They create worlds: Alien: Isolation

One of the things that video games can do magnificently is create worlds. These posts are an occasional exploration of games that I love because of where they take me.

When I was a kid playing pirated games on my beloved “breadbox”, the C64, games based on movie licences tended to be ubiquitous, largely interchangeable and mostly dire affairs. Whether they were mediocre shooters or bad action adventures, if it wasn’t for the title screen and (if we were lucky) a bit tune rendition of the movie’s theme, it’d be well-nigh impossible to know that what you were playing was supposedly an adaptation of Licence to Kill (yes, those two dozen huge pixels represented Timothy Dalton) or Platoon (a surprisingly enjoyable action game, albeit one that dropped the film’s anti-war angle in favour of some more mass market-friendly Vietcong shootery). Whatever connection there was to the films that purportedly inspired the games ended up being mostly imaginary.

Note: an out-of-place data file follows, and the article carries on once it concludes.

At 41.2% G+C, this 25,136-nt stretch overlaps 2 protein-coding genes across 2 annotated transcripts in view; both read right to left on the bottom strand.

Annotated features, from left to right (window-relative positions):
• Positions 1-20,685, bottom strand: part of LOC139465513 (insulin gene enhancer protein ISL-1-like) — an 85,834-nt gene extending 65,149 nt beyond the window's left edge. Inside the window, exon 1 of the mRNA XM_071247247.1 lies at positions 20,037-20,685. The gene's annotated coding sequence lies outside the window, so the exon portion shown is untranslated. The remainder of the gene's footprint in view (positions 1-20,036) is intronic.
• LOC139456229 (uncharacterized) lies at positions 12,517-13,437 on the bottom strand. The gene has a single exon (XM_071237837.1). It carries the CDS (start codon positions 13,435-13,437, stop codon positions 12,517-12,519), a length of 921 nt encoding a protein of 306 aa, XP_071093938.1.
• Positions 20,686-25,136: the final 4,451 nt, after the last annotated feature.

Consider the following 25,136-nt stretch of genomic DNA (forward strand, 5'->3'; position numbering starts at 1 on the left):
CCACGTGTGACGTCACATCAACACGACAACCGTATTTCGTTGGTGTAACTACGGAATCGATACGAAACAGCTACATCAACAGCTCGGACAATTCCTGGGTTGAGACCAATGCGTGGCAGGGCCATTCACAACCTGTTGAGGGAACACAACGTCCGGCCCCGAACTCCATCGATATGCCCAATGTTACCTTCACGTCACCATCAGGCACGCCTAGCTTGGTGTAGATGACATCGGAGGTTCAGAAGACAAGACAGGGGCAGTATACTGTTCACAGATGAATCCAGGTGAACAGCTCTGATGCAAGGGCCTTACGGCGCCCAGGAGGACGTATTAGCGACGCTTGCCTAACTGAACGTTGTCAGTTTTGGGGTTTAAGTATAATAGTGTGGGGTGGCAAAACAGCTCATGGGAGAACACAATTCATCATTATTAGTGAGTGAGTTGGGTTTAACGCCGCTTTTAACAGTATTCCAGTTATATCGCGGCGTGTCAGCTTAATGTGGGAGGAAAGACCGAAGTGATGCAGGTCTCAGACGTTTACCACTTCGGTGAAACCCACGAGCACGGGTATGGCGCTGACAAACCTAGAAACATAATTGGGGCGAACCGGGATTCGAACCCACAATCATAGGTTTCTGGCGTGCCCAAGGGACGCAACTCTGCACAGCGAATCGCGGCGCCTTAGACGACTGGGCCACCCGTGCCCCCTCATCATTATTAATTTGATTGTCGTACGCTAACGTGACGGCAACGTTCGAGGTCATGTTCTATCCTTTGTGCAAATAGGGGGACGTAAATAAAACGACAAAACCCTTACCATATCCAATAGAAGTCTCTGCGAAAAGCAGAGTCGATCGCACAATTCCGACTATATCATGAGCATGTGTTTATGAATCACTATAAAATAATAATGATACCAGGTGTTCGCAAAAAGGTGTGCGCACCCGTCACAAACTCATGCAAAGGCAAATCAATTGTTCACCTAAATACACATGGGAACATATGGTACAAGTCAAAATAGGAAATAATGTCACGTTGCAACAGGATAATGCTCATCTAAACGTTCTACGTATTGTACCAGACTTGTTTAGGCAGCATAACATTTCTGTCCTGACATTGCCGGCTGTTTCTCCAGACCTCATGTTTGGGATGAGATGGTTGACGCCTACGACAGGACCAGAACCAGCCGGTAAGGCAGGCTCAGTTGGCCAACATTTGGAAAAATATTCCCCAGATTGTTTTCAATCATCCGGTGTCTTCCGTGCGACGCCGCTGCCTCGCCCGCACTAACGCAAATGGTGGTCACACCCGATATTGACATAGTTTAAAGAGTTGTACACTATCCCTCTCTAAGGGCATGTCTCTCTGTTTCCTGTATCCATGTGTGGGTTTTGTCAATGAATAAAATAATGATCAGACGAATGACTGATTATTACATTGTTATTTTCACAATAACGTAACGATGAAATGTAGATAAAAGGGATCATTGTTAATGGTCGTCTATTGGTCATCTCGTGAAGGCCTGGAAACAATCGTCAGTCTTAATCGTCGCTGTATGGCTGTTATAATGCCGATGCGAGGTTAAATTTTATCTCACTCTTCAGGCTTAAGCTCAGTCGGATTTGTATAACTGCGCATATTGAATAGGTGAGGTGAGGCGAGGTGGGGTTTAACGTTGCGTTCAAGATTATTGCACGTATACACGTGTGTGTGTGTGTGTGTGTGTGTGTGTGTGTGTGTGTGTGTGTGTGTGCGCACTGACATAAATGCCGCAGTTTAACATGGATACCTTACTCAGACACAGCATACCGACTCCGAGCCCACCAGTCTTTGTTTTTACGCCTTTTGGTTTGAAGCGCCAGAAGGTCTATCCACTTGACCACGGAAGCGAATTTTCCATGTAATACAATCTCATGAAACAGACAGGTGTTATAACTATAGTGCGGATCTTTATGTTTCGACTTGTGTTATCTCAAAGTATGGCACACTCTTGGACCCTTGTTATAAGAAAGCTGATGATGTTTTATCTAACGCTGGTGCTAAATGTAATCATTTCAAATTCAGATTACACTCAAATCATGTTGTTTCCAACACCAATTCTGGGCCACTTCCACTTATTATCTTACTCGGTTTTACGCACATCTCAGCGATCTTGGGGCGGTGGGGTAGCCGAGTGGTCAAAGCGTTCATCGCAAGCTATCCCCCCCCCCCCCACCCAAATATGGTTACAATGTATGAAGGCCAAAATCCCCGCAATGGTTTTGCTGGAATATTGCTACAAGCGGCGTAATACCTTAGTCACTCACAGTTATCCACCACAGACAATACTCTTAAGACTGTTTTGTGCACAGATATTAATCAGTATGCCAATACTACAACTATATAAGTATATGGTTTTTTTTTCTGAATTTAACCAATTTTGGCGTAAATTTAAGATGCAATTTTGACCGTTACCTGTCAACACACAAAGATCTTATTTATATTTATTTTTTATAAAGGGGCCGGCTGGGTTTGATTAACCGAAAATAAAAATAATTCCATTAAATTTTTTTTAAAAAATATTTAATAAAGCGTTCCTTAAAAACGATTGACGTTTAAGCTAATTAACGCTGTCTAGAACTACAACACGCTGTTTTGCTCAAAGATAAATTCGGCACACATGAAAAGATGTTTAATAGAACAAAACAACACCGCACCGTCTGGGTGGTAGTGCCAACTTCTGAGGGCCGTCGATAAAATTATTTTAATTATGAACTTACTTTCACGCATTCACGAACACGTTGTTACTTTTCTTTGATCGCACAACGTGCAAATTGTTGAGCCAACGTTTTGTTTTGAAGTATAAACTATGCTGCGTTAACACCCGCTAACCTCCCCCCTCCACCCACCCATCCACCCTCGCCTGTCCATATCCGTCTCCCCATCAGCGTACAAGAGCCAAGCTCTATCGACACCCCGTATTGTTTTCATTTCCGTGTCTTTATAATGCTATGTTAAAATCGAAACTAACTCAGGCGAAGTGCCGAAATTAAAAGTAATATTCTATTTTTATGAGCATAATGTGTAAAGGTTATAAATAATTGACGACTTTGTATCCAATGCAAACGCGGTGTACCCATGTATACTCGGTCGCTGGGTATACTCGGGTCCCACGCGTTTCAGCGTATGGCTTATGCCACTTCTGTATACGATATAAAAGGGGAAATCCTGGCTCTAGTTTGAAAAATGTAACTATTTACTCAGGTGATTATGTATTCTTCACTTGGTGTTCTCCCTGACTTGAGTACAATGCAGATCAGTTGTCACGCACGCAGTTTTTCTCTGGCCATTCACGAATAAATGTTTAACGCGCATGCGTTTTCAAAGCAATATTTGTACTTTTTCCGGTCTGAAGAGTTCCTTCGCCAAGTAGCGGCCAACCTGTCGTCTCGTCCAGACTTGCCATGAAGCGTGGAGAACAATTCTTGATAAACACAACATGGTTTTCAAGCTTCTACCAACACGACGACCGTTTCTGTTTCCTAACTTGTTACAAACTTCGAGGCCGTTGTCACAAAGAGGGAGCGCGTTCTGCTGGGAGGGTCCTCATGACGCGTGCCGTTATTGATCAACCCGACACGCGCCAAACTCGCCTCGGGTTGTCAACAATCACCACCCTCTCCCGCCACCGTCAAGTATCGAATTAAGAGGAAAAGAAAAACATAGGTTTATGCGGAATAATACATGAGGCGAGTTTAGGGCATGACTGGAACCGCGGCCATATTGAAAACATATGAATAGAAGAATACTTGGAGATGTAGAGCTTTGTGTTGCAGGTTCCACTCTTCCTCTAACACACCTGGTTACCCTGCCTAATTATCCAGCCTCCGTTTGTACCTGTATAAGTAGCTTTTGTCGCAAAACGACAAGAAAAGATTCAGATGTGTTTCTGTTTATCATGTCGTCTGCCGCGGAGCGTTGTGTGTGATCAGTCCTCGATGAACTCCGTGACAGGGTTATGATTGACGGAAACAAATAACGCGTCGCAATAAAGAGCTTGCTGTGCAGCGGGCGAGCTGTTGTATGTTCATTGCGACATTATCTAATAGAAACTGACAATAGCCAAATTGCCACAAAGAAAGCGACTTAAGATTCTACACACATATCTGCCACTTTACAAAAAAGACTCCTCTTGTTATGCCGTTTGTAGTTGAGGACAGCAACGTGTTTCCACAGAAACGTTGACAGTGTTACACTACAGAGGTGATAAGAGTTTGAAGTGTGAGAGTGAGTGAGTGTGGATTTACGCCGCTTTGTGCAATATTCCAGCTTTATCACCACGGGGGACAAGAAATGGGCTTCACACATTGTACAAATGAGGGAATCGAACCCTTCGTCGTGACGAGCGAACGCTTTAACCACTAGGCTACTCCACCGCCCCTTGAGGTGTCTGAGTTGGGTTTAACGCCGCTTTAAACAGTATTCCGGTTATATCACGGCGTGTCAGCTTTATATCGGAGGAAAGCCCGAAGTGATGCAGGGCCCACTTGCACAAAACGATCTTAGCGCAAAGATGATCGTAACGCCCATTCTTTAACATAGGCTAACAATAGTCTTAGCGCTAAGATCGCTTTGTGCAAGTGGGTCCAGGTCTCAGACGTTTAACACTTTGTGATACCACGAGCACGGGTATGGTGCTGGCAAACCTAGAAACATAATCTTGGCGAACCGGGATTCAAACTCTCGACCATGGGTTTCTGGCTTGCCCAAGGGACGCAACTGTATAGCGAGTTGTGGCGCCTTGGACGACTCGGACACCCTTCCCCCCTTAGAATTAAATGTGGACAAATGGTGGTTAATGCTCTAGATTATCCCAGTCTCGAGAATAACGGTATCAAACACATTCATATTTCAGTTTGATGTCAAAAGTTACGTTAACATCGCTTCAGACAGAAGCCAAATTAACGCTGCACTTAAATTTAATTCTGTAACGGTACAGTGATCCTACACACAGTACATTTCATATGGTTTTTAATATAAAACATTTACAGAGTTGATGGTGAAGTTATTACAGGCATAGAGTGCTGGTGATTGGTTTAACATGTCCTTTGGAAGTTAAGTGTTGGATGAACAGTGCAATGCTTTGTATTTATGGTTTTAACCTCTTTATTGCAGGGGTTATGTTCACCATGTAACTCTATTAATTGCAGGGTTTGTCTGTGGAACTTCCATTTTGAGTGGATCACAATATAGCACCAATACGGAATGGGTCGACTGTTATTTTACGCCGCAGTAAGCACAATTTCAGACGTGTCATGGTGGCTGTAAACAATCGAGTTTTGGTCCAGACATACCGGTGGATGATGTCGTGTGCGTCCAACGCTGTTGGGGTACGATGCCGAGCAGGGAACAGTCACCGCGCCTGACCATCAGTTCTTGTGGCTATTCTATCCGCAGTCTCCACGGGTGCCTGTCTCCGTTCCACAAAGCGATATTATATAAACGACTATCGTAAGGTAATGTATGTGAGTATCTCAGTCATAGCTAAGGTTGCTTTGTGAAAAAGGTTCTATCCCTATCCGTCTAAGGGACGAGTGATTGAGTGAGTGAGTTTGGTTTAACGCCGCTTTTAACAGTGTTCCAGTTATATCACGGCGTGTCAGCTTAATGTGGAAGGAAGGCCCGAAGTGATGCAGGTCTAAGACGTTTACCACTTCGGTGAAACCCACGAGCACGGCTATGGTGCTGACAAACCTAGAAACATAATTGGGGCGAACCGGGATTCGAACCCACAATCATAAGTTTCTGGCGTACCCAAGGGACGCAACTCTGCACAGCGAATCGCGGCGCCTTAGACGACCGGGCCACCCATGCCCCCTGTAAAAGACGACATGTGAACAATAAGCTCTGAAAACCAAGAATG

Alien: Isolation

Cut to almost thirty years later, and you’ve got Alien: Isolation, a game that doesn’t just kinda, sorta look like Ridley Scott’s classic sci-fi horror if you squint at it in just the right way. No, Alien: Isolation pretty much looks, sounds and feels like being in the original Alien – that hokey advertising phrase of ‘being there’ finally feeling like an accurate description. Computer hardware is finally up to the task of recreating sights and sounds to an amazing degree of fidelity, and Isolation makes highly effective use of this.